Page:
Though strongly backing US-led airstrikes, Jerusalem also reportedly worried Putin may now supply Assad with advanced air-defense systems, reducing Israel's air supremacy
Prime Minister Benjamin Netanyahu (left) and US President Donald Trump in the White House Oval Office, March 5, 2018 (Haim Tzach/GPO)
While Israel’s Prime Minister Benjamin Netanyahu firmly backed the US-led airstrikes on Syria in the wake of its use of chemical weapons, Israeli security chiefs made clear on Saturday night that Israel fears the Trump Administration will now consider that its work in Syria is done, and leave Israel alone to face the dangers posed by Iran’s growing military presence in Syria.
Israel’s defense chiefs are also reportedly worried that Russia’s President Vladimir Putin, seeing Syria under US-led attack, may provide President Bashar Assad with more advanced air defense systems — which could reduce Israel’s air supremacy in the skies of Syria and Lebanon. A Russian general indicated such an arms supply was possible in comments on Saturday.
Israel’s Channel 10 news reported on Saturday that Israel and the US held numerous discussions ahead of the US-led strike, that Netanyahu’s national security adviser spoke to British and French officials, and that these talks reflected Israel’s profound concern over the Iranian military’s growing involvement and presence in Syria.
Speaking on condition of anonymity, a senior Israeli security source told Israeli media on Saturday night:
“The attack will enable the Americans to say, we’ve done what was necessary, and withdraw from Syria...In such a scenario, “Israel remains alone, facing the threat of Iran establishing itself on the northern border,” the source said.
Syrian government supporters chant slogans against US President Trump during demonstrations following a wave of US, British, and French military strikes to punish President Bashar Assad for suspected chemical attack against civilians, in Damascus, Syria, Saturday, April 14, 2018. (AP Photo/Hassan Ammar)
US President Donald Trump has repeatedly made clear his aim of withdrawing US forces from Syria as soon as possible. In his speech announcing the air strikes on Friday, Trump stressed: “America does not seek an indefinite presence in Syria under no circumstances. As other nations step up their contributions, we look forward to the day when we can bring our warriors home.”
In further comments underlining Israel’s concerns about finding itself alone on the front line, Trump also said, “No amount of American blood or treasure can produce lasting peace and security in the Middle East. It’s a troubled place. We will try to make it better, but it is a troubled place. The United States will be a partner and a friend, but the fate of the region lies in the hands of its own people.”
Israel is also reportedly worried that Putin may utilize the US-led strike as a pretext to justify making some of its advanced air defense systems available to Assad, Israel’s Hadashot TV reported Saturday night.
The report cited fears in the Israeli security establishment that the airstrike “will give Russia the excuse to ignore Israel’s demands and accelerate the supply to Assad of advanced air defense systems which could impinge upon Israel’s air supremacy.”
This Dec. 11, 2017 photo shows Russian President Vladimir Putin, right, and Syrian President Bashar Assad watching troops march at the Hemeimeem air base in Syria. (Mikhail Klimentyev, Sputnik, Kremlin Pool Photo via AP, File)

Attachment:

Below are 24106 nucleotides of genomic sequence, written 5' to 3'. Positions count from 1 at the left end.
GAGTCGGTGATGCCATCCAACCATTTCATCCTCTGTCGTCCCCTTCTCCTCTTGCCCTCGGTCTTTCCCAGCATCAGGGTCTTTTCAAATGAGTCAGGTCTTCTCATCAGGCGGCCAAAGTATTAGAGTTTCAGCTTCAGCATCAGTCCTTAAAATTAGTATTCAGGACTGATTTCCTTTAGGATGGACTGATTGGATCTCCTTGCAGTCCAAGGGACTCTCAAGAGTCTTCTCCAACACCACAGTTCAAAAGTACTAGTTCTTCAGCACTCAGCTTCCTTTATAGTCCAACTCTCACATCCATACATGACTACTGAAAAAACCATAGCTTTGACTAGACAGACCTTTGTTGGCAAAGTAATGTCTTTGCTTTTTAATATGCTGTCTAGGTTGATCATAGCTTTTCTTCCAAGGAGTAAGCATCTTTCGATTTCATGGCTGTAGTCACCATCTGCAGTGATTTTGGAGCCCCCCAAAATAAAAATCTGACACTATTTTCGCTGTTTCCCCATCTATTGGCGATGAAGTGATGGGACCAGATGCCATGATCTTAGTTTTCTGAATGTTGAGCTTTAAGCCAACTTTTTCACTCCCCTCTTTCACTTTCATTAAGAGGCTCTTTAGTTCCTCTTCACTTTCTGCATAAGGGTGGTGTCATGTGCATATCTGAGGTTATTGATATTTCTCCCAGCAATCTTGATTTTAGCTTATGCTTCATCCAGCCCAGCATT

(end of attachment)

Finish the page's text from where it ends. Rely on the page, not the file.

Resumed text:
Earlier Saturday, a Russian general said Moscow may indeed now consider supplying S-300 surface to-air missile systems to Syria and others.
Colonel-General Sergei Rudskoi said Russia had “refused” to supply these systems to Syria, “taking into account the pressing request of some of our Western partners.” But in the wake of the Allied airstrikes, he said, “we consider it possible to return to examination of this issue not only in regard to Syria but to other countries as well.”
Israel has repeatedly urged Putin not to bolster Assad’s air defenses.
The imperative for the Israeli air force to retain its freedom of operation against Syria and Lebanon was underlined last Monday, when Israel allegedly struck the T-4 air base in central Syria where Iran has reportedly been building a fully functional air base of its own and where it has centered its attack drone operations. The base was reportedly protected by surface-to-air missile defense systems among other defenses.
At least seven members of the Iranian military were killed in the strike, and Iran has vowed to hit back at Israel — prompting a heightened alert by the Israeli military in the north of the country.
Prime Minister Benjamin Netanyahu waves part of an Iranian drone downed in Israeli airspace on February 10, 2018, during a speech on the third day of the 54th Munich Security Conference (MSC) held at the Bayerischer Hof hotel, in Munich, southern Germany, on February 18, 2018. (Screen capture)
While refusing to comment on whether it carried out the strike, Israel on Friday revealed for the first time that an Iranian drone dispatched from T-4 in February was an attack drone that carried explosives and was headed to an unspecified location in Israel when it was shot down 30 seconds after entering Israeli airspace....
National Security Adviser Meir Ben-Shabbat. (Amos Ben Gerschom/GPO)
...Israel’s National Security Adviser Meir Ben-Shabbat spoke on Thursday to his British counterpart, and on Friday to a senior French presidential adviser. According to western diplomats quoted in the report, Israel was at pains to stress that “Iran is the problem” and that strikes on Assad’s chemical weapons facilities, while emphatically necessary, won’t solve it.